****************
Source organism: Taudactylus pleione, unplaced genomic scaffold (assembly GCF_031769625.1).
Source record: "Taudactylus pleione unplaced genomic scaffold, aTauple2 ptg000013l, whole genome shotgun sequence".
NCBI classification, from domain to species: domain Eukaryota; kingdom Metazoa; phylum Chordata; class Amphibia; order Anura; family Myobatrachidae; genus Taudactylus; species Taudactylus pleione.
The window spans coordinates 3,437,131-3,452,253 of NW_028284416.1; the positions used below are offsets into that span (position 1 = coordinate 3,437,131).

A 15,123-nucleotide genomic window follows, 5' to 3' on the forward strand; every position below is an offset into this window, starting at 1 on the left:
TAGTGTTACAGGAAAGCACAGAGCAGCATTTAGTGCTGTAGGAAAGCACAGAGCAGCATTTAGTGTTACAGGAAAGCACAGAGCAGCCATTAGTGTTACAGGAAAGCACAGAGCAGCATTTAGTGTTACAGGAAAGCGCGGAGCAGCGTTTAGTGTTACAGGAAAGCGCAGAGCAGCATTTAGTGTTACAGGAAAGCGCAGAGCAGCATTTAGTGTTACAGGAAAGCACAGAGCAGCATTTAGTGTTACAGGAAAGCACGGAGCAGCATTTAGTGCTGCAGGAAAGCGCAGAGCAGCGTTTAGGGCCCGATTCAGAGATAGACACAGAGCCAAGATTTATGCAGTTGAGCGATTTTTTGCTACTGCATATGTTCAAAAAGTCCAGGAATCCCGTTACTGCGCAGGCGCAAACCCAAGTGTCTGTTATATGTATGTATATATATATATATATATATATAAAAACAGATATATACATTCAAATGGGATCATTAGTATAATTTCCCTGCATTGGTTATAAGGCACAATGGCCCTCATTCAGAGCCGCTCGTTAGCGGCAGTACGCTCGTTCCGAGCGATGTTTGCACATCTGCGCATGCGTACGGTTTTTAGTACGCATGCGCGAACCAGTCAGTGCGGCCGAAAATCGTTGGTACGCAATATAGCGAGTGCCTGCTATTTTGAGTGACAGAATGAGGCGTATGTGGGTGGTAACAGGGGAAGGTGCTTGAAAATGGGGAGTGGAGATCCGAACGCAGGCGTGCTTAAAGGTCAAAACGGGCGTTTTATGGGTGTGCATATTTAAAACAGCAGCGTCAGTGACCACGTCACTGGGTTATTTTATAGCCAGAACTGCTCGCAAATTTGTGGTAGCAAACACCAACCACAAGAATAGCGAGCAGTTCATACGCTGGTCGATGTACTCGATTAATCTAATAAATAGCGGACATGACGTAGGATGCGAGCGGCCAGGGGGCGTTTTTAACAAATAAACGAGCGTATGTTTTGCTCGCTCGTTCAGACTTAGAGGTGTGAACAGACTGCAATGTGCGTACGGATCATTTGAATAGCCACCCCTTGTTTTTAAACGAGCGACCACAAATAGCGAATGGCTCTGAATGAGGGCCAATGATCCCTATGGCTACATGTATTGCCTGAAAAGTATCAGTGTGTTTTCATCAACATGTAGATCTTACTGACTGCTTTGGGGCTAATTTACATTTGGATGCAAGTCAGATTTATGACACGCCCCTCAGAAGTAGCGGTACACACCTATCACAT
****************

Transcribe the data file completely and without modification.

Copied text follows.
Source organism: Taudactylus pleione, unplaced genomic scaffold (assembly GCF_031769625.1).
Source record: "Taudactylus pleione unplaced genomic scaffold, aTauple2 ptg000013l, whole genome shotgun sequence".
NCBI classification, from domain to species: domain Eukaryota; kingdom Metazoa; phylum Chordata; class Amphibia; order Anura; family Myobatrachidae; genus Taudactylus; species Taudactylus pleione.
The window spans coordinates 3,437,131-3,452,253 of NW_028284416.1; the positions used below are offsets into that span (position 1 = coordinate 3,437,131).

A 15,123-nucleotide genomic window follows, 5' to 3' on the forward strand; every position below is an offset into this window, starting at 1 on the left:
TAGTGTTACAGGAAAGCACAGAGCAGCATTTAGTGCTGTAGGAAAGCACAGAGCAGCATTTAGTGTTACAGGAAAGCACAGAGCAGCCATTAGTGTTACAGGAAAGCACAGAGCAGCATTTAGTGTTACAGGAAAGCGCGGAGCAGCGTTTAGTGTTACAGGAAAGCGCAGAGCAGCATTTAGTGTTACAGGAAAGCGCAGAGCAGCATTTAGTGTTACAGGAAAGCACAGAGCAGCATTTAGTGTTACAGGAAAGCACGGAGCAGCATTTAGTGCTGCAGGAAAGCGCAGAGCAGCGTTTAGGGCCCGATTCAGAGATAGACACAGAGCCAAGATTTATGCAGTTGAGCGATTTTTTGCTACTGCATATGTTCAAAAAGTCCAGGAATCCCGTTACTGCGCAGGCGCAAACCCAAGTGTCTGTTATATGTATGTATATATATATATATATATATATAAAAACAGATATATACATTCAAATGGGATCATTAGTATAATTTCCCTGCATTGGTTATAAGGCACAATGGCCCTCATTCAGAGCCGCTCGTTAGCGGCAGTACGCTCGTTCCGAGCGATGTTTGCACATCTGCGCATGCGTACGGTTTTTAGTACGCATGCGCGAACCAGTCAGTGCGGCCGAAAATCGTTGGTACGCAATATAGCGAGTGCCTGCTATTTTGAGTGACAGAATGAGGCGTATGTGGGTGGTAACAGGGGAAGGTGCTTGAAAATGGGGAGTGGAGATCCGAACGCAGGCGTGCTTAAAGGTCAAAACGGGCGTTTTATGGGTGTGCATATTTAAAACAGCAGCGTCAGTGACCACGTCACTGGGTTATTTTATAGCCAGAACTGCTCGCAAATTTGTGGTAGCAAACACCAACCACAAGAATAGCGAGCAGTTCATACGCTGGTCGATGTACTCGATTAATCTAATAAATAGCGGACATGACGTAGGATGCGAGCGGCCAGGGGGCGTTTTTAACAAATAAACGAGCGTATGTTTTGCTCGCTCGTTCAGACTTAGAGGTGTGAACAGACTGCAATGTGCGTACGGATCATTTGAATAGCCACCCCTTGTTTTTAAACGAGCGACCACAAATAGCGAATGGCTCTGAATGAGGGCCAATGATCCCTATGGCTACATGTATTGCCTGAAAAGTATCAGTGTGTTTTCATCAACATGTAGATCTTACTGACTGCTTTGGGGCTAATTTACATTTGGATGCAAGTCAGATTTATGACACGCCCCTCAGAAGTAGCGGTACACACCTATCACAT